Neelakurinji: The flowers that bloom once in 12 years

Neelankuriji

Neelakurinji or Strobilanthes kunthiana are inhabitants of Shola forests in Western Ghats. These plants blossom after 12 years exhibiting the gregarious flowering habit. The flowers of Neelakurinji are purple-blue in colour and it is because of these, the Nilgiri hills (blue mountains) got its name. The angiosperm belongs to Acanthaceae family with genus Strobilanthes. The genus has around 250 species, most of which show unusual flowering patterns. 46 species of the genus are found in India.

Neelakurinji is also found in Shevroys in Eastern Ghats. In ancient Tamil literature, kurinji flowers symbolize love. It was first described by the German botanist Gottfried Daniel Nees von Esenbeck.

Plants which bloom after long periods are known as Pletesials. They are known to exhibit ‘gregarious flowering habit’, masting i.e. a mass seeding phenomena or synchronous production of seeds by plants after long intervals of time. These plants need a long time to prepare themselves for flowering. The period between two flowering season is known as Oscillatory period and is controlled by endogenous factors. Strobilanthes kunthiana is 30-60cms tall and is found at altitudes ranging from 1300-2400m above sea level.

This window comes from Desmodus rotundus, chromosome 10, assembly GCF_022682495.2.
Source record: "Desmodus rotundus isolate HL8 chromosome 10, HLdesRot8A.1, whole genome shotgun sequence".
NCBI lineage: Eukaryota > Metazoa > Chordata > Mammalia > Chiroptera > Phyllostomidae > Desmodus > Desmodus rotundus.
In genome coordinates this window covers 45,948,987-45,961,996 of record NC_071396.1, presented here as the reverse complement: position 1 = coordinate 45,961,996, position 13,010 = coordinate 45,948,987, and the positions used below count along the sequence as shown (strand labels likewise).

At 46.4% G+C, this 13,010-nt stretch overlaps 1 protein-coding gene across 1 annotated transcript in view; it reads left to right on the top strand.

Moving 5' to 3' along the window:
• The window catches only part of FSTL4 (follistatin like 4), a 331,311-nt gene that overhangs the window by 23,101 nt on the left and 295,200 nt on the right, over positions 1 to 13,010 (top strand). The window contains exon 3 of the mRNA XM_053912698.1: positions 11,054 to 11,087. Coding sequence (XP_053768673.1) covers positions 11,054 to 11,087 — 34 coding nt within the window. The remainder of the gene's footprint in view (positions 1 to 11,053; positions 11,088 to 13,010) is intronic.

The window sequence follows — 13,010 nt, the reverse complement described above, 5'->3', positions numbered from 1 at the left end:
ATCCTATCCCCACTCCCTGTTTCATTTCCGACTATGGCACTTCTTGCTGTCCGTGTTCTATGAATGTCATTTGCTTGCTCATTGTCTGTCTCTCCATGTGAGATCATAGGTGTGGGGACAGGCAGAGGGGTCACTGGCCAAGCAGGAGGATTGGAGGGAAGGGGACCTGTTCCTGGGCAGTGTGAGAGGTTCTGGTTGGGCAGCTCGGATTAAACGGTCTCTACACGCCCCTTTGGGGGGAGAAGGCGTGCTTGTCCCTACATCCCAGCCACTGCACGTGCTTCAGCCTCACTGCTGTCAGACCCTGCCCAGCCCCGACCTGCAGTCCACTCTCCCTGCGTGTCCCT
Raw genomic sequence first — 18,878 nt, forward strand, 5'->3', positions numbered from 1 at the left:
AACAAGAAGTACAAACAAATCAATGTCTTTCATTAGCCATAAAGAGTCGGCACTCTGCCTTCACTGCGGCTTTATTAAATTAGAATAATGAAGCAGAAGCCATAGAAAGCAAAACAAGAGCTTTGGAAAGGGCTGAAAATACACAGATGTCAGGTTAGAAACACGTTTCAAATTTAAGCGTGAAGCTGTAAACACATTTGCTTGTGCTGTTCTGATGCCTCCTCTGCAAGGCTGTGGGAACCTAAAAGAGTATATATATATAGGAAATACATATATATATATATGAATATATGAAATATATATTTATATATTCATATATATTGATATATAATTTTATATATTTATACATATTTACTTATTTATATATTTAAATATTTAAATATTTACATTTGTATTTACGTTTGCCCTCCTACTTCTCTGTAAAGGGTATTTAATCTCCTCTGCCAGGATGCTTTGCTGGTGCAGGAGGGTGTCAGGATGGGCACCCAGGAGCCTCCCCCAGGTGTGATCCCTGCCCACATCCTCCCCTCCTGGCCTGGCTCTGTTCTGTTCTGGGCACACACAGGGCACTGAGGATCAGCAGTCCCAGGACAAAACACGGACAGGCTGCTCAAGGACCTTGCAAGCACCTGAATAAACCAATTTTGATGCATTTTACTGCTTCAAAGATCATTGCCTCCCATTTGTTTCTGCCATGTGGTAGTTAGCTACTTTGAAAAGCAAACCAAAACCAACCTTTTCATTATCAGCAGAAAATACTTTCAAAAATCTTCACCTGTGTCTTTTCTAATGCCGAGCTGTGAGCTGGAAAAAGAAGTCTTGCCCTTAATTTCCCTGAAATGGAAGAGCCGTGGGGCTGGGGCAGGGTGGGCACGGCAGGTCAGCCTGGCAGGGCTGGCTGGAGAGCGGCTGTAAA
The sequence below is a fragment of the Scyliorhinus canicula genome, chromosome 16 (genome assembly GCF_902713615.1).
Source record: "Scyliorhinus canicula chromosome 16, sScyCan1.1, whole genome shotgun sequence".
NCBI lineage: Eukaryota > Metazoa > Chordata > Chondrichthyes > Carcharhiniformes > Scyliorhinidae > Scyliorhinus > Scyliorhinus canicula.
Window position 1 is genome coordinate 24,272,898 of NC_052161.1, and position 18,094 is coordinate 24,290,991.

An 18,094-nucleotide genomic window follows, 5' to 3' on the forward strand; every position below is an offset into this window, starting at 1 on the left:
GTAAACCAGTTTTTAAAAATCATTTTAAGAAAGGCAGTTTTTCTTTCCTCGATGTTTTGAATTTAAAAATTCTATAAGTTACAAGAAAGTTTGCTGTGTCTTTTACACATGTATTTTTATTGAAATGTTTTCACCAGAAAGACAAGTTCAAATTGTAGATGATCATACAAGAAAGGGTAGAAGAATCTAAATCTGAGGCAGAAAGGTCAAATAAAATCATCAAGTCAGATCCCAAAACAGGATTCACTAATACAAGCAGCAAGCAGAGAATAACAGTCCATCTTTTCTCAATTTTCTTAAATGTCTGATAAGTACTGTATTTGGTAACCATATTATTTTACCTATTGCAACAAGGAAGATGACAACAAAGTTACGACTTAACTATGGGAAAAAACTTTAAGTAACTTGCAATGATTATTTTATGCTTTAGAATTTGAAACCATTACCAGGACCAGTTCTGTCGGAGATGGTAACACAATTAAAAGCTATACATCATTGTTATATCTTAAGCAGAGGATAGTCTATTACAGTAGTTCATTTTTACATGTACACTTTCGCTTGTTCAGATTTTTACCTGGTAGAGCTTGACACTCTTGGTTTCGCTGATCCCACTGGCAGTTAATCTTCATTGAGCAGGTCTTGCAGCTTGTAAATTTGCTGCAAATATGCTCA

Plants are formed from specific region of stem cells called meristems which differentiate into shoot apical meristems and root apical meristems. In most plants which flower once, the shoot apical meristems get converted into floral meristems. After flowering, the floral mersitems stop growing as most of the energy and resources is devoted to mass-flowering. Thus, this results in senescence after the fruit set and production of seeds. The next bloom takes a long time as it has to go through the same cycle and gather as many nutrients again.

Neelakurinji flowers when the concentration of floral inhibitors falls and the florigens such as gibberellins act along with  more nutrients after phytochromes give the signal to do so. The meristems then produce floral buds which induces flowering. Flowering results in production of fruits and seeds which bring about physiological changes in the plant which trigger death.

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